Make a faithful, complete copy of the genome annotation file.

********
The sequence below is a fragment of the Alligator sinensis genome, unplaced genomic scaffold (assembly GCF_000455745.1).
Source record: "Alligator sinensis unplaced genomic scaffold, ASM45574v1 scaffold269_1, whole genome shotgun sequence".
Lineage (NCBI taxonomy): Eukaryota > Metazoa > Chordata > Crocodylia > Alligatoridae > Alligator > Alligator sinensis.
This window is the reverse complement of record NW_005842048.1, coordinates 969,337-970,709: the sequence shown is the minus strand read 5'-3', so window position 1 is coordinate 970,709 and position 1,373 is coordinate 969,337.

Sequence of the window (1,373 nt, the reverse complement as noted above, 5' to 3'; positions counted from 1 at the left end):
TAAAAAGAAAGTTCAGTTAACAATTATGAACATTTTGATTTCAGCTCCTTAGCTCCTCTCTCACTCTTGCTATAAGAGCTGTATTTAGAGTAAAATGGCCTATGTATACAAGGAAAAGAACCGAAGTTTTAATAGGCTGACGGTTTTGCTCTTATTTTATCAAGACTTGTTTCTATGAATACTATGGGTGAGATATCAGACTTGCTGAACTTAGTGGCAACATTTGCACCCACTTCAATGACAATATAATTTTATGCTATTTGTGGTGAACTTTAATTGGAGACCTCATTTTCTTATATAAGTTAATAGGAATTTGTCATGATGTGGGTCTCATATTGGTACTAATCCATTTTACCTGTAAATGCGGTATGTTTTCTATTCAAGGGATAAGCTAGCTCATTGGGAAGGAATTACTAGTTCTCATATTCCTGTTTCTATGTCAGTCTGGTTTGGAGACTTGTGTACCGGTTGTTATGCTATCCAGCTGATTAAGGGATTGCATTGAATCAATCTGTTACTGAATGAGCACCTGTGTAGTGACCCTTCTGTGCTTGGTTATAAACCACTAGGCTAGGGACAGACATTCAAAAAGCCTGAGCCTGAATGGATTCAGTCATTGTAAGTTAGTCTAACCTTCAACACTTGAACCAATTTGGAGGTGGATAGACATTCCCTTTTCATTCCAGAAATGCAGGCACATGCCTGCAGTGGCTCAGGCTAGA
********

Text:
The sequence below is a fragment of the Alligator sinensis genome, unplaced genomic scaffold (assembly GCF_000455745.1).
Source record: "Alligator sinensis unplaced genomic scaffold, ASM45574v1 scaffold269_1, whole genome shotgun sequence".
Lineage (NCBI taxonomy): Eukaryota > Metazoa > Chordata > Crocodylia > Alligatoridae > Alligator > Alligator sinensis.
This window is the reverse complement of record NW_005842048.1, coordinates 969,337-970,709: the sequence shown is the minus strand read 5'-3', so window position 1 is coordinate 970,709 and position 1,373 is coordinate 969,337.

Sequence of the window (1,373 nt, the reverse complement as noted above, 5' to 3'; positions counted from 1 at the left end):
TAAAAAGAAAGTTCAGTTAACAATTATGAACATTTTGATTTCAGCTCCTTAGCTCCTCTCTCACTCTTGCTATAAGAGCTGTATTTAGAGTAAAATGGCCTATGTATACAAGGAAAAGAACCGAAGTTTTAATAGGCTGACGGTTTTGCTCTTATTTTATCAAGACTTGTTTCTATGAATACTATGGGTGAGATATCAGACTTGCTGAACTTAGTGGCAACATTTGCACCCACTTCAATGACAATATAATTTTATGCTATTTGTGGTGAACTTTAATTGGAGACCTCATTTTCTTATATAAGTTAATAGGAATTTGTCATGATGTGGGTCTCATATTGGTACTAATCCATTTTACCTGTAAATGCGGTATGTTTTCTATTCAAGGGATAAGCTAGCTCATTGGGAAGGAATTACTAGTTCTCATATTCCTGTTTCTATGTCAGTCTGGTTTGGAGACTTGTGTACCGGTTGTTATGCTATCCAGCTGATTAAGGGATTGCATTGAATCAATCTGTTACTGAATGAGCACCTGTGTAGTGACCCTTCTGTGCTTGGTTATAAACCACTAGGCTAGGGACAGACATTCAAAAAGCCTGAGCCTGAATGGATTCAGTCATTGTAAGTTAGTCTAACCTTCAACACTTGAACCAATTTGGAGGTGGATAGACATTCCCTTTTCATTCCAGAAATGCAGGCACATGCCTGCAGTGGCTCAGGCTAGA